Next Tuesday, Feb. 15, will be 90 days since Stephen McCanless was appointed interim superintendent of Cleveland ISD, and he has wasted no time in looking for cost savings and setting goals for the District. As the lone finalist for superintendent, McCanless is expected to step into that role in early March after the state-mandated 21-day waiting period passes.
In January, prior to his selection as superintendent, McCanless shared with the District’s board of trustees details of how he has saved $800,000 by realigning and reorganizing positions, and eliminating redundant jobs, all without the loss of a single job. Some of the positions realigned were administrative and curriculum coordinator jobs.
“No one lost their job. We just made smart, strategic placement of our existing staff,” McCanless said.
Some of the reorganization involves using employees already working for the District to take on different roles at new campuses that are nearing completion. These measures alone are said to have saved Cleveland ISD approximately $800K.
By repurposing the old Northside Elementary campus as a ninth-grade campus, thereby avoiding the expense of additional portable buildings at the high school campus, the District saved another $800,000, McCanless said.
“New portables for the high school would have cost the District $1.8 million as opposed to the $1 million we will spend to repurpose the old Northside campus,” he said.
McCanless said that avoiding more portable buildings was a smart decision for the District.
“Those types of buildings are not made for long-term use. They are not like brick structures and aren’t a good long-term solution,” he said.
Another cost-savings initiative that has paid off was Cleveland ISD’s participation in a purchasing cooperative with other school districts. The combined buying power of all the member school districts resulted in a refund of $90,000 to Cleveland ISD.
“By doing this, and funneling purchases through the coop, they brought us a check for $90,000,” he said.
Since his appointment as interim, McCanless has also emphasized “The Cleveland Way” culture among staff and students. He believes it’s imperative that Cleveland ISD not lose its identity even though it is the fastest-growing school district in the State of Texas.
“We want to embrace what our community is all about. In any fast-growing school district, it would be easy to lose their identity. We don’t want that to happen in Cleveland and are working toward keeping The Cleveland Way,” he said.
Under his leadership, Cleveland ISD also has completed its organizational chart and posted it on the District’s website, commenced its review of policies and engaged in the Lone Star College Superintendents’ Council.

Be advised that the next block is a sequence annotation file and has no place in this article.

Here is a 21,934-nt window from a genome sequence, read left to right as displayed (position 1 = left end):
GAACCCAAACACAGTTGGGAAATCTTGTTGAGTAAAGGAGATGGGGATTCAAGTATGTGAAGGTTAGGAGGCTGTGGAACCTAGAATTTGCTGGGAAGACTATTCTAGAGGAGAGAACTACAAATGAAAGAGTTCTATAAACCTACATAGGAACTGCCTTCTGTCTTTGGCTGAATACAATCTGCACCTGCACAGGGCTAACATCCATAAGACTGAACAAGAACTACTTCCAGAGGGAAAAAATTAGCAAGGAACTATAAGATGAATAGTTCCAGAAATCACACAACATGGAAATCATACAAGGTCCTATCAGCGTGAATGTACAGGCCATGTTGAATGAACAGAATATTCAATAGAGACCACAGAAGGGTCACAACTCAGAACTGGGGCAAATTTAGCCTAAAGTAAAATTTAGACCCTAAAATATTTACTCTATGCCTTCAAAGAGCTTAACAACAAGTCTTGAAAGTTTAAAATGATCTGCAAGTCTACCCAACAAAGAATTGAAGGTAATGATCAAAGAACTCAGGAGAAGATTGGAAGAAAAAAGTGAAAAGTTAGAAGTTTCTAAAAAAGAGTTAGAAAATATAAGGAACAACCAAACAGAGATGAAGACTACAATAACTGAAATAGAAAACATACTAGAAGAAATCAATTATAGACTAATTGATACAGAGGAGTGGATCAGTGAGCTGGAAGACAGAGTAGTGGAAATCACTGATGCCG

“When I first came here, the Superintendents’ Council was called the Five-Star Alliance. I was doing that for the District under Dr. Myers but then we stopped participating,” he said. “We have become active again. They are helping us with dual credit and course offerings for students to get college credits. We also are looking at some night class offerings in the community where people can use our high school campus as a location for college classes.”
McCanless said District administrators, Board President Willie Carter and the board of trustees strive to be good stewards of taxpayer dollars.
“We are going to do a complete facilities audit every three years and make changes where they are needed,” he said as an example.
McCanless’s other goals are to collaborate with Colony Ridge Development on future land availability for additional campuses, hold meet-and-greets with community residents every three months, collaborate with new charter schools that are being built in the Plum Grove area, strengthen the relationship with the Fast Growth Schools Council and look into the possibility of establishing an Early College High School, a P-Tech campus and technical programs for students.
“Our goal is to raise student performance across the District. Our future plans of the Early College High School and the technology campuses could involve students interning with some of the District’s employees to teach them plumbing and basic electrical knowledge,” he said.
As much as Cleveland ISD residents may dread the possibility of another bond referendum, McCanless believes it likely will be necessary to pass bonds in 2022, 2024 and 2026 for new middle school, high school and elementary campuses.
“Bond passage is a must. The District has spent $10 million-plus on 58 portable buildings since 2015,” he said.